“While a management contract has been in place for 10 +/- years, it is apparent the City and Management Company have a communication and coordination problem. The City is the owner and ultimately responsible for the property and its assets. The slow decline of the overall property has led to a reduction in play, loss of revenues and an unacceptable condition today. This is due to a lack of effort on both the City and Management Company together. The time has come to assemble a plan of action, starting with leadership at the City level. With the forthcoming growth in Nassau County and specifically Fernandina Beach, the City golf course should and can become a profit center and be competitive in the marketplace.”

Steve Murphy, the IGP course manager who had been widely praised for improvements made under his leadership, abruptly resigned in December.  Unnamed course grounds personnel contacted by Lednovich for his report acknowledged problems which they attributed to inadequate personnel and funding.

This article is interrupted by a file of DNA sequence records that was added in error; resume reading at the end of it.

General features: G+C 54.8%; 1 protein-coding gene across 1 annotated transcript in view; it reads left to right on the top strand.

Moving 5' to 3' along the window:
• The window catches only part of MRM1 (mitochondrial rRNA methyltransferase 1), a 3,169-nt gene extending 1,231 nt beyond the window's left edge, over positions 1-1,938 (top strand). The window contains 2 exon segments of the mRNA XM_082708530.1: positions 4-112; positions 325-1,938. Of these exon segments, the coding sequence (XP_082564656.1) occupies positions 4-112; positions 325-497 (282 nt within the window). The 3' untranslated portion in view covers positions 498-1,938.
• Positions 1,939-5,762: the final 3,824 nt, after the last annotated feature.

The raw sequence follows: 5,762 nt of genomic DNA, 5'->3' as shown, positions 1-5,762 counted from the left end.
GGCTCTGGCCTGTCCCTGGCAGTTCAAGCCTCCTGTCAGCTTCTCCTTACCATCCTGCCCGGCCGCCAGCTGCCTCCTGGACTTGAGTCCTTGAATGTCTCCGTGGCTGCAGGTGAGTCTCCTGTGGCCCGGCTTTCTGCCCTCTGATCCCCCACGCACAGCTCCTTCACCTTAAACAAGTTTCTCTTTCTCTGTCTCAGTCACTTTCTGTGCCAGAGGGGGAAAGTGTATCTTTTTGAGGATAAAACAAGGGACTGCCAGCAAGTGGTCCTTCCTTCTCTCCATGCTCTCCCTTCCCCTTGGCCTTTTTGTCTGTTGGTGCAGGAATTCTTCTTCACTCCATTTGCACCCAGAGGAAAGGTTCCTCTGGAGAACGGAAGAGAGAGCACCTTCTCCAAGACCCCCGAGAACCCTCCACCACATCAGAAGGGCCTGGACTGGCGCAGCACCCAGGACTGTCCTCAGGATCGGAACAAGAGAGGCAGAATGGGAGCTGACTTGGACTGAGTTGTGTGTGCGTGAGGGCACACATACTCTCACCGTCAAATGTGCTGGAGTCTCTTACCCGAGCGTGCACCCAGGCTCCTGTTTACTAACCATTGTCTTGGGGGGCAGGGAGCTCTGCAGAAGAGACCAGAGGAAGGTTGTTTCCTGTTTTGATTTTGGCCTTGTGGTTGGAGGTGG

In a letter to the FBCC dated January 5, 2021, IGP acknowledged receipt of Lednovich’s report and responded:

“We believe the report lacks familiarity of the Golf Course Agronomic Plan, which was not requested prior to their visit or at any time since. Not reviewing the Agronomic Plan and subsequent maintenance practices makes it impossible to draw accurate conclusions as to the cause and effect of golf course conditions.”

IGP also stated:

“Some Capital has been allocated by the City over the last ten years to improve the golf course but not to the degree necessary to address several major areas of concern. As outlined in the Long Range Plans completed by IGP in 2013 and 2018, the USGA Report from 2013 and Capital Expenditure Recommendations submitted by IGP on an annual basis, Capital to address Greens, Tees, Bunkers, Cart Paths, tree removal/pruning, and renovating/re‐grassing Fairways and Roughs is necessary if the City desires to significantly elevate the current state of golf course conditions. The scopes of these projects will be determined based on available Capital and overall golf course condition goals that need to be clearly communicated by the City.”

Tony Cianci, IGP Senior VP, addressed the FBCC at the January 5, 2021 FBCC meeting.  He was accompanied by two other IGP representatives.  Cianci said that the experts that Lednovich had consulted had not spoken with them, nor had they played the course.